JaCoby Jones Knew This Was Coming: 'I’m Just Gonna Keep It Up -- Forever'

The Tigers are 4-2 and Jones is hitting .421.

Will Burchfield
July 30, 2020 - 10:33 am
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We've heard a lot about JaCoby Jones since he entered the Tigers organization in 2015. At the plate, we've heard about his hands. Their reputation precedes them, like a cowboy with the fastest shot in the West. Jones, they say, has some of the fastest hands in the game. 

So we turn to Wednesday night at Comerica Park, the Tigers and Royals tied in the seventh. Jones, with two doubles to his name, digs in against Ian Kennedy. He's seen Kennedy before. He remembers getting a steady dose of off-speed pitches. So he's sitting on one now, not concerned about the heater in the pitcher's back pocket. 

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"My hands are fast enough," said Jones. "I just stay within myself and I can get to those." 

Naturally, Kennedy throws him nothing but smoke. On the seventh pitch of the at-bat, the count full, Jones gets a 94 mph fastball at the knees. 

"I don't have to try to do too much," he said. "That showed off right there. I was sitting on off-speed and he came with a heater and I just got my hands to it and put a good swing on it." 

The ball jumps off his bat to right field, seemingly picking up speed as it climbs through the air. It pushes Whit Merrifield back to the wall and then lands in the seats, the latest clutch homer for a club that last year couldn't hit any homers at all. Jones skips around the bases and springs off third like a trampoline. Through six games, the Tigers are 4-2 and Jones is hitting .421 with three bombs. 

"I feel pretty good at the dish," he said with a smile. "Seeing it pretty good." 

It took Jones 29 games to hit three home runs in 2019. That was before he made an adjustment at the plate at the recommendation of one of the Tigers' longtime scouts. Jones quieted his hands before the pitch and took off on a tear. Even though his season ended early due to a broken wrist -- keep this in mind -- he was in a good frame of mind entering 2020. Fittingly, he was aiming for 20 homers and 20 stolen bases. 

If he stops hitting everything over the fence, he just might have a chance.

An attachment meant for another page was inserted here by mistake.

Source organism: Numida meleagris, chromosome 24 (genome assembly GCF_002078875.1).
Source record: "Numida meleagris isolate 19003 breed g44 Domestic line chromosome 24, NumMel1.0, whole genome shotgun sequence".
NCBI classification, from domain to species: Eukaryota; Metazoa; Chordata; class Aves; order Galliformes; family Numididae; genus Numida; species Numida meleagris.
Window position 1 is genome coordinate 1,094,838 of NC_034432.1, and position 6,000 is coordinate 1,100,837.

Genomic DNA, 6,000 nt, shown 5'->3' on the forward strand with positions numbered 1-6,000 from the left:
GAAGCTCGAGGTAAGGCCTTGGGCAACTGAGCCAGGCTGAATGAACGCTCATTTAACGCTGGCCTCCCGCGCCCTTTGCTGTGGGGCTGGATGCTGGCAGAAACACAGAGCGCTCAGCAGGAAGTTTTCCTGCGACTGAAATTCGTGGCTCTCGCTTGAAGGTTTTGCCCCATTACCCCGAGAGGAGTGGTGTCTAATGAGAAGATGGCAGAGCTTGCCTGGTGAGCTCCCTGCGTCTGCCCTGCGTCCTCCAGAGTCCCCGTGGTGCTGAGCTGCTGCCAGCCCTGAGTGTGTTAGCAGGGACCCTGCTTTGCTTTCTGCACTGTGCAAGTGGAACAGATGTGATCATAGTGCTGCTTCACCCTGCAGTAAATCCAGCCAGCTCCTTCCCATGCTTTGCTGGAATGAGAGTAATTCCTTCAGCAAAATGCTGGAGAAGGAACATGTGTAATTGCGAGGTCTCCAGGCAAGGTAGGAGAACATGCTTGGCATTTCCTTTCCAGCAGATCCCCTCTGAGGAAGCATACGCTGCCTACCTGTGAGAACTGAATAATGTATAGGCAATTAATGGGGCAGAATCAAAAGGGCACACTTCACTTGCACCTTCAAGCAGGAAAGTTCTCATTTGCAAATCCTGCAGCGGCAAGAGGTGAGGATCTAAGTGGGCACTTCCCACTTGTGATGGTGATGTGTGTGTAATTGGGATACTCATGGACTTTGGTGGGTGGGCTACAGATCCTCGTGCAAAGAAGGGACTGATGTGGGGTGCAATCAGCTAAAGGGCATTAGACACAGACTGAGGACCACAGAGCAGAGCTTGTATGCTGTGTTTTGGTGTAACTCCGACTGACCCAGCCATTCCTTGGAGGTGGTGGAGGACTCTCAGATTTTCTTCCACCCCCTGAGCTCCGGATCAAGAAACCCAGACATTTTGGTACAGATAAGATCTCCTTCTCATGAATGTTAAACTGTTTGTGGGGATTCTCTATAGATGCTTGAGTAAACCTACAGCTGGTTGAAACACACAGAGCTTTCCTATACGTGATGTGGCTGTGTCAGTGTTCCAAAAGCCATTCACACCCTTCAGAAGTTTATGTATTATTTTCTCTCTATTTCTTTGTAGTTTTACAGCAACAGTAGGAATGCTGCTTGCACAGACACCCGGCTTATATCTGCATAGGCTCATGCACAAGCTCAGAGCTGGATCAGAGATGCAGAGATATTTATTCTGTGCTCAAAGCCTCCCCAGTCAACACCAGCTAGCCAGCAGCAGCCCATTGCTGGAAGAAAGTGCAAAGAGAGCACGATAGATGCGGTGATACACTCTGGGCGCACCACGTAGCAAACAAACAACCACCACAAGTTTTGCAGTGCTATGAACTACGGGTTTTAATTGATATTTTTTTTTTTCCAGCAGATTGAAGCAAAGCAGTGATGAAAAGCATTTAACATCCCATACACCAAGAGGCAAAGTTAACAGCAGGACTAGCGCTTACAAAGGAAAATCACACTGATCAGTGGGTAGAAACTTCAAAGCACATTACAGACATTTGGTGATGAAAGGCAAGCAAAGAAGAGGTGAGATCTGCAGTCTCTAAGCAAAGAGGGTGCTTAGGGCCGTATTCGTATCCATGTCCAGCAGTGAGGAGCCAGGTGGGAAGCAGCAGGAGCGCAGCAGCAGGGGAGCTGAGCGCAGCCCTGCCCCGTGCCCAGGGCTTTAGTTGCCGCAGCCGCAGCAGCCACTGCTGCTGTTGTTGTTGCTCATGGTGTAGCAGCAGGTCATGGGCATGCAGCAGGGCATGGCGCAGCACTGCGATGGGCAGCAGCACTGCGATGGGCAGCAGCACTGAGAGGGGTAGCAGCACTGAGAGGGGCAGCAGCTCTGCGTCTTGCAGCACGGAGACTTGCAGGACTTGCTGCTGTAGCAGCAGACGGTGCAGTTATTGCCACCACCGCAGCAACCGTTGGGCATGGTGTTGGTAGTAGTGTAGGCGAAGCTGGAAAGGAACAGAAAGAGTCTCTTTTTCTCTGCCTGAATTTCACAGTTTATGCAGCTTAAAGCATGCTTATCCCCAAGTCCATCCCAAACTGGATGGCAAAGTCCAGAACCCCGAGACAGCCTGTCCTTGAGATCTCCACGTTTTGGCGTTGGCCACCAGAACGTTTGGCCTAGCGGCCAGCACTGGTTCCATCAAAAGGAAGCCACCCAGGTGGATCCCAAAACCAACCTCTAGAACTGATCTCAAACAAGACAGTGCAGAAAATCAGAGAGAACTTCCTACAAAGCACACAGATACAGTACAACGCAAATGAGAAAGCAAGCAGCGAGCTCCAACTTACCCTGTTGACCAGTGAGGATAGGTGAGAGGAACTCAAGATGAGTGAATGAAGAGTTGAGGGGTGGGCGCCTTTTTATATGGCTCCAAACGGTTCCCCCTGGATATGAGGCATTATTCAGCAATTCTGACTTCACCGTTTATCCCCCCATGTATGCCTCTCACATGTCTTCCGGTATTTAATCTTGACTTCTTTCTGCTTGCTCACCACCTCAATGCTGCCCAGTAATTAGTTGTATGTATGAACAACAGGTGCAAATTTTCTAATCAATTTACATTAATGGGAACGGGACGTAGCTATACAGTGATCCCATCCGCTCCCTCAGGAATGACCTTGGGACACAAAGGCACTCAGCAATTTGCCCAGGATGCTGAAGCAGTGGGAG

"I felt great," he said. "Struggled those first couple years in the big leagues, switching stances and everything. Finally doing what I did last year, just putting the bat on my shoulder and resting up there, trying to be smooth and easy and just letting my hands work, it’s paid off.

"Last year after breaking my wrist it was so frustrating, I was so upset. So I just kept doing that this offseason when I got healthy, just kept working on it over and over, and when I got here for summer camp I felt good. I’m just gonna keep it up – forever." 

To do that, Jones will have to stay on the field. That hasn't been easy for him through the first few years of his career. He patrols center field with abandon, which is great when it doesn't lead to injuries. He also has a tendency to crowd the plate, which is fine when he's not getting plunked. His helmet has a cheek guard because he was hit in the face in 2017. His broken wrist last year was thanks to a fastball courtesy of the Royals. 

So we turn to Tuesday night at Comerica Park, the Tigers trailing the Royals in the third. Jones leads off the inning against Kyle Zimmer and can't duck a fastball riding up and in. It drills him square in that shield over his cheek. Jones looks stunned. 

"I was pissed off," he said. "I was debating whether to go out there."

Instead of charging the mound, Jones walks slowly to first. He comes around to score on a Jonathan Schoop home run and the Tigers take the lead with a four-run rally. But Jones is still mad. Typically a chatterbox, he doesn't talk to anybody for the next hour. One night and two wins later, he says he's "over it."

"It’s kind of scary, because when you throw up and in and hit someone in the helmet it can be life-threatening and dangerous. So in that moment it just sucks, but I’m fine now," Jones said. "We got some W’s, so if we keep doing that I’ll be happy." 

And he'd be lying if he said he didn't revel in the revenge: "I had to pay them back a little bit, so that felt good." 

It all feels good for Jones at the moment, his swing, his health, his confidence. If this is his last chance to show the Tigers he can be their everyday center fielder, he's off to a great start. He had a feeling this was coming. Now we'll see where it goes.